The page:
In writing The Black Bird Returns, Barbara Panas and Alexis Kozak have written the perfect foundation for a resonant drama. Through their writing, Panas and Kozak have captured the subtleties of human romantic relationships, including the quarrels that leave lovers second-guessing romantic feelings and the tit-for-tats that leave lovers pondering the whereabouts of that “one pure love.”
In college, Kat and Cliff tested the waters of romance with adventurism. When the time came to commit to the relationship, however, Cliff skirted the decision and settled with another woman. Now, after considerable time has passed, Cliff longs to reawaken the relationship, though Kat and he are involved with other people. While Kat has emotional ties to Cliff, she is not certain that reawakening—reliving?—romance past is viable and smart. Is there one pure love to experience, or is love a decision? The Black Bird Returns asks. A concrete answer is not provided, but an attention-grabbing examination of two people and their taxing relationships—with current significant others and with each other—is dramatized.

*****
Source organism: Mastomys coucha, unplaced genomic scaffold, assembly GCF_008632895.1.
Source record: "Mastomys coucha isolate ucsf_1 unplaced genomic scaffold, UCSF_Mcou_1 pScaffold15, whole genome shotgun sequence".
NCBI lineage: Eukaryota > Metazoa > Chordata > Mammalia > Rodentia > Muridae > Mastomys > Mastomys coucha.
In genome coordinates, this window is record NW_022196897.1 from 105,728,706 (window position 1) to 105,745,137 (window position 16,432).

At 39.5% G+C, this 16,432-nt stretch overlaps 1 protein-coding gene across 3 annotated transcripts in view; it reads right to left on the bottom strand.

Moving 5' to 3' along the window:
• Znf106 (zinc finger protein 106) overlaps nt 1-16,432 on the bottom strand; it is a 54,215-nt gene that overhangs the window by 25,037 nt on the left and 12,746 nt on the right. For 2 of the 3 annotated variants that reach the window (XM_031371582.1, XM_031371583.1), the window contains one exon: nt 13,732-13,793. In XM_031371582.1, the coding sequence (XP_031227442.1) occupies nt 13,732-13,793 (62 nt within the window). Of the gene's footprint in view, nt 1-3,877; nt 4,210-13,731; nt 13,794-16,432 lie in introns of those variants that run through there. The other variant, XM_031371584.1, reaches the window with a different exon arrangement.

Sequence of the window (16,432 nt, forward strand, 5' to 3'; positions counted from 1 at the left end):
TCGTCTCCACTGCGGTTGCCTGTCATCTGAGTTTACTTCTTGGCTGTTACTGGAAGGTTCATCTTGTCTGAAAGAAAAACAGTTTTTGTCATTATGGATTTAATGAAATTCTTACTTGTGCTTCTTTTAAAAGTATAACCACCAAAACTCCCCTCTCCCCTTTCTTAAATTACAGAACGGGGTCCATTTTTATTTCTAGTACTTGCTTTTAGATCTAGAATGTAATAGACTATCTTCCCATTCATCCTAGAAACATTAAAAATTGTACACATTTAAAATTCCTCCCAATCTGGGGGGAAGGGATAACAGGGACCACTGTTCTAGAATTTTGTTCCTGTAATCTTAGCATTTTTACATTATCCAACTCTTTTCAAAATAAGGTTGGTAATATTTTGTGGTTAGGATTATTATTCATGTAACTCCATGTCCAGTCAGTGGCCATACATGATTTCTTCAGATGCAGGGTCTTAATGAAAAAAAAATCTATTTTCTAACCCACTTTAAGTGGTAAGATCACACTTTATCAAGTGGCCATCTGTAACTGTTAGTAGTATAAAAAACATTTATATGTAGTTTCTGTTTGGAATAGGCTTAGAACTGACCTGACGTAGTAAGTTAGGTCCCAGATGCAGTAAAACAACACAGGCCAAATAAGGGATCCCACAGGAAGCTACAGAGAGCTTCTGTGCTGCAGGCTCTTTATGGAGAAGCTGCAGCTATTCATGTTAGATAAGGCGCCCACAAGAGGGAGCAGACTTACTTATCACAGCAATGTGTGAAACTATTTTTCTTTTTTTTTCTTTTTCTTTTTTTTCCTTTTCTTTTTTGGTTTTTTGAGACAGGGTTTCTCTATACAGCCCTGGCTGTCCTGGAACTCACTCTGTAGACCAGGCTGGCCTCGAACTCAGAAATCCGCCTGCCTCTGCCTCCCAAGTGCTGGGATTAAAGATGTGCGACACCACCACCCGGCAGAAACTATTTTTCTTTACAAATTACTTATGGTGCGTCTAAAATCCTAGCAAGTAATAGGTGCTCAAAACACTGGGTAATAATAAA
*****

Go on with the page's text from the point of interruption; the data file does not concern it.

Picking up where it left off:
Having breathed substance into original characters, Panas and Kozak have afforded their creations genuine voices and genuine eccentricities. Kat and Cliff, though fictional, communicate on an emotional, human, and tangible level, letting the viewer infiltrate their complex but absorbing world of Want, Need, and Desire with eagerness and ease. The Black Bird Returns has one shortcoming, however, and this is the hurried nature of the drama. Having written interesting characters and presented them with a shocking problem, it would have been constructive to see the struggles and doubts that Kat and Cliff face expanded further. In 75 minutes, Panas and Kozak touch the surface of the complex relationship that Kat and Cliff share(d). The Black Bird Returns, in its current state, does not probe what lies beneath that surface in a fulfilling manner.
In the role of Kat, Panas captures the expressive range of a woman whose emotions contradict and conflict. David Walters is excellent as Cliff. He infuses his performance with weakness and charisma that, without absolving him for past errors, humanize Cliff and earn him compassion from the viewer. A talented actor, Walters reveals the emotional depth of his character and heightens the desperate measures his character—as well as a real person—takes to regain affection from his one pure love.